Mumbai: Coca-Cola Co. plans to invest $250 million (Rs1,040 crore) and enter into newer categories to boost operations in the Indian market.
“We will be spending around $250 million in the next three years for setting up of infrastructure and strengthening sales and distribution activities,” said Venkatesh Kini, vice-president, marketing, Coca-Cola India.
India has been one of the most difficult markets for Coca-Cola, where it managed to achieve a breakeven just last year. The cola major had re-entered India in 1993 after a gap of 16 years and, in the past four quarters, has started growing sales with the latest quarter sales up 12%. Now the company is betting big on India and plans to introduce brands from its parent company’s portfolio and expanding its newer segments.
Venkatesh Kini, vice-president, marketing, Coca-Cola India; Atul Singh, president and CEO, Coca-Cola India and Prasoon Joshi, executive chairman and regional creative director, South and South-East Asia, McCann-Erickson, at a press conference in New Delhi on Friday
“We are anticipating the future needs and exploring a wide range of products such as flavoured water and teas. The company is also evaluating getting into categories such as energy drinks, sports drink and juices,” said Kini. Coca-Cola recently acquired US vitamin water maker Energy Brands Inc. (aka Glaceau) for $4.1 billion to boost its lagging position in the race to dominate the fast growing market for non-carbonated drinks.
With an aim to boost the relatively slower growth of carbonated drinks (at 6% annually) in India, the cola major also announced the launch of Indianized drinks, such as aam panna, and the roll-out of its juice brand Minute Maid (present only in South India) across India. With these launches, the company will compete with its archrival PepsiCo India Holdings Pvt. Ltd in the non-carbonated drinks space. Earlier this year, Pepsico India announced its plans to launch traditional drinks such as nimbu-paani, aam-panna and several milk-based drinks over the next three years, besides adding new variants to its existing juice line-up under the Tropicana brand.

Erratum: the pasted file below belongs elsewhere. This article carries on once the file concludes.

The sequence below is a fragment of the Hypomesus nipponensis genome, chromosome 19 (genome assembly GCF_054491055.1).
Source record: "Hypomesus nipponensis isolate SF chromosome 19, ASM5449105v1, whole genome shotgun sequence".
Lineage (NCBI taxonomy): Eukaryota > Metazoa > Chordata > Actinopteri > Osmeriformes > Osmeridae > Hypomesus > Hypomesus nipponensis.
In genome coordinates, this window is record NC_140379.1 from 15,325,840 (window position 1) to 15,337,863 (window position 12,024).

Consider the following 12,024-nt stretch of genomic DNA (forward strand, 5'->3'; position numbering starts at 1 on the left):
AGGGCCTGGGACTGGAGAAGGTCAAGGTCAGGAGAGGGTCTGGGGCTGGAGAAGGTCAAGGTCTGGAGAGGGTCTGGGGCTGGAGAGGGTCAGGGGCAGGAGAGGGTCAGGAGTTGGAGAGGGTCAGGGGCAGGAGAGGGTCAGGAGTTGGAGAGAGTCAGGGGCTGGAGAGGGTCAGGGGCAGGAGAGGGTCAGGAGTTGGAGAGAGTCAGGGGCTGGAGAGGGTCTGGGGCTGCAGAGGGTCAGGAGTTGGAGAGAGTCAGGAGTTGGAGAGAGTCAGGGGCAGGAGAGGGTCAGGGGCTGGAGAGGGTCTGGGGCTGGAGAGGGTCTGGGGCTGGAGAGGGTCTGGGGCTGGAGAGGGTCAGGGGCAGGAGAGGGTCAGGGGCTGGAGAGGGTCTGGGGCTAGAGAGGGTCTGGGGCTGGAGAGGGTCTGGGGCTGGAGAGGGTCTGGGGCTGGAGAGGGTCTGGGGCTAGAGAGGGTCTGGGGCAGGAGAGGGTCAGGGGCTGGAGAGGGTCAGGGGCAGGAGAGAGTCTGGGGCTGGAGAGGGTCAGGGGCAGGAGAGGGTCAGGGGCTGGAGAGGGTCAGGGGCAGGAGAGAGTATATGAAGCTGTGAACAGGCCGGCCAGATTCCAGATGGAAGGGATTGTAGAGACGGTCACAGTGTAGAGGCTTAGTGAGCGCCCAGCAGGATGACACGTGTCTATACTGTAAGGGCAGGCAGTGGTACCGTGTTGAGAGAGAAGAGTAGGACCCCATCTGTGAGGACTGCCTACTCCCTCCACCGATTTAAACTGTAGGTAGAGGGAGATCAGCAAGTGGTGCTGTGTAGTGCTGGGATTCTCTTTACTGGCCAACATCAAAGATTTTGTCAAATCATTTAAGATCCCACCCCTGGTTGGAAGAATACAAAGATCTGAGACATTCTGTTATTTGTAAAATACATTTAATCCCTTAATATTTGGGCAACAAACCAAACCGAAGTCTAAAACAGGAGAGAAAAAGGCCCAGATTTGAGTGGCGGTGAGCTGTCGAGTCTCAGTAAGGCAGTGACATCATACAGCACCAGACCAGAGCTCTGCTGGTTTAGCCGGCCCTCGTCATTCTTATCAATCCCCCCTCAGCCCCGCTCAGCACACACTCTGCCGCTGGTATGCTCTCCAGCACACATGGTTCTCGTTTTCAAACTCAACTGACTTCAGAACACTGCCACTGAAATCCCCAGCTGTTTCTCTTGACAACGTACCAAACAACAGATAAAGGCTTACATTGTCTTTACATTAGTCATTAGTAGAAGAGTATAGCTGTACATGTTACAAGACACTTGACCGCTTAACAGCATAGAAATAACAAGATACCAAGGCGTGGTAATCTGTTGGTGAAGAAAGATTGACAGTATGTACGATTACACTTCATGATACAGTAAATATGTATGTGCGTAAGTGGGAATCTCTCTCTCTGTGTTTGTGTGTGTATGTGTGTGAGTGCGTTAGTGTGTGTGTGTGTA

According to Datamonitor, a UK-based consumer research company, the carbonated soft drinks segment, which accounts for the bulk of the revenue of both companies, grew at a compound annual growth rate of only around 1% between 1999 and 2006. An analysis by the agency revealed that the soft drinks industry in India, which includes carbonated soft drinks, juices, water and other drinks, grew 6% from $3.15 billion in 2004 to $3.34 billion in 2006. Of this, the carbonated segment grew from $1.31 billion to $1.32 billion.
“Emerging markets, such as China and India, are expected to perform well and stimulate Coke’s sales and profit growth”, according to a recent report by A.G. Edwards & Sons, Inc., a US based brokerage firm. However, “continued weakness in carbonated soft drinks (greater than 80% of Coke’s volume) is a risk” to Coca-Cola’s valuation, said the report. Coca-Cola India also said that the parent company would seek India’s help for global services in area such as engineering, finance, marketing, and technical research and development. “India is already one of the sourcing hub for talent and back-office operations and we plan to take it further,” said Kini. Also on the company’s agenda is setting up a retail university in India, primarily for the unorganized retailers such as local shopkeepers and paanwallahs.